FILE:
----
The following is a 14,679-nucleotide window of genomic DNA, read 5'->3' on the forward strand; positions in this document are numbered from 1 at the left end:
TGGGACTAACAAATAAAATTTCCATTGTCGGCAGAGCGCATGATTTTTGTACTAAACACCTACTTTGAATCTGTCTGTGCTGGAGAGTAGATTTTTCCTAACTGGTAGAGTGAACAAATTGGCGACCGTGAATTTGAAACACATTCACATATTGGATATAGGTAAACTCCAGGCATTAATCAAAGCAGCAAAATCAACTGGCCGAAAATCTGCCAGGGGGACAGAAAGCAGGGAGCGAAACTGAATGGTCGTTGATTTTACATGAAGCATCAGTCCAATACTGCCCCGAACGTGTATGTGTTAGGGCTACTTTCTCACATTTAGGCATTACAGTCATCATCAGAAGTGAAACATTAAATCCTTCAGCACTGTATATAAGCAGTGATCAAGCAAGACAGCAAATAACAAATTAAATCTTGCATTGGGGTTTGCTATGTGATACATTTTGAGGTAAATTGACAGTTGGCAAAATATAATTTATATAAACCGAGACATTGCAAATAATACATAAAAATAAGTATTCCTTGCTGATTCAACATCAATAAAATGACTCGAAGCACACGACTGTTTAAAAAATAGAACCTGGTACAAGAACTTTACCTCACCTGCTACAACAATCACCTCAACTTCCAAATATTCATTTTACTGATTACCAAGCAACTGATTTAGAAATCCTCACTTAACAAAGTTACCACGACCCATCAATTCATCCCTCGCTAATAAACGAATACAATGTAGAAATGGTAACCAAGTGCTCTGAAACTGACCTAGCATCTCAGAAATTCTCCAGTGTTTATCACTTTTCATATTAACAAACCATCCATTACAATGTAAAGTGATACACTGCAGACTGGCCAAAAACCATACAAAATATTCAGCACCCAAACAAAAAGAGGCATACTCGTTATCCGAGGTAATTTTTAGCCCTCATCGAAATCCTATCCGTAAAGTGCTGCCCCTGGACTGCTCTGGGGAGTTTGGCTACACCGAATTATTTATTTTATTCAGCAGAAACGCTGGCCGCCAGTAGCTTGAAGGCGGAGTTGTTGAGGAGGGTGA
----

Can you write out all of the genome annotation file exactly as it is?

The following is a 14,679-nucleotide window of genomic DNA, read 5'->3' on the forward strand; positions in this document are numbered from 1 at the left end:
TGGGACTAACAAATAAAATTTCCATTGTCGGCAGAGCGCATGATTTTTGTACTAAACACCTACTTTGAATCTGTCTGTGCTGGAGAGTAGATTTTTCCTAACTGGTAGAGTGAACAAATTGGCGACCGTGAATTTGAAACACATTCACATATTGGATATAGGTAAACTCCAGGCATTAATCAAAGCAGCAAAATCAACTGGCCGAAAATCTGCCAGGGGGACAGAAAGCAGGGAGCGAAACTGAATGGTCGTTGATTTTACATGAAGCATCAGTCCAATACTGCCCCGAACGTGTATGTGTTAGGGCTACTTTCTCACATTTAGGCATTACAGTCATCATCAGAAGTGAAACATTAAATCCTTCAGCACTGTATATAAGCAGTGATCAAGCAAGACAGCAAATAACAAATTAAATCTTGCATTGGGGTTTGCTATGTGATACATTTTGAGGTAAATTGACAGTTGGCAAAATATAATTTATATAAACCGAGACATTGCAAATAATACATAAAAATAAGTATTCCTTGCTGATTCAACATCAATAAAATGACTCGAAGCACACGACTGTTTAAAAAATAGAACCTGGTACAAGAACTTTACCTCACCTGCTACAACAATCACCTCAACTTCCAAATATTCATTTTACTGATTACCAAGCAACTGATTTAGAAATCCTCACTTAACAAAGTTACCACGACCCATCAATTCATCCCTCGCTAATAAACGAATACAATGTAGAAATGGTAACCAAGTGCTCTGAAACTGACCTAGCATCTCAGAAATTCTCCAGTGTTTATCACTTTTCATATTAACAAACCATCCATTACAATGTAAAGTGATACACTGCAGACTGGCCAAAAACCATACAAAATATTCAGCACCCAAACAAAAAGAGGCATACTCGTTATCCGAGGTAATTTTTAGCCCTCATCGAAATCCTATCCGTAAAGTGCTGCCCCTGGACTGCTCTGGGGAGTTTGGCTACACCGAATTATTTATTTTATTCAGCAGAAACGCTGGCCGCCAGTAGCTTGAAGGCGGAGTTGTTGAGGAGGGTGA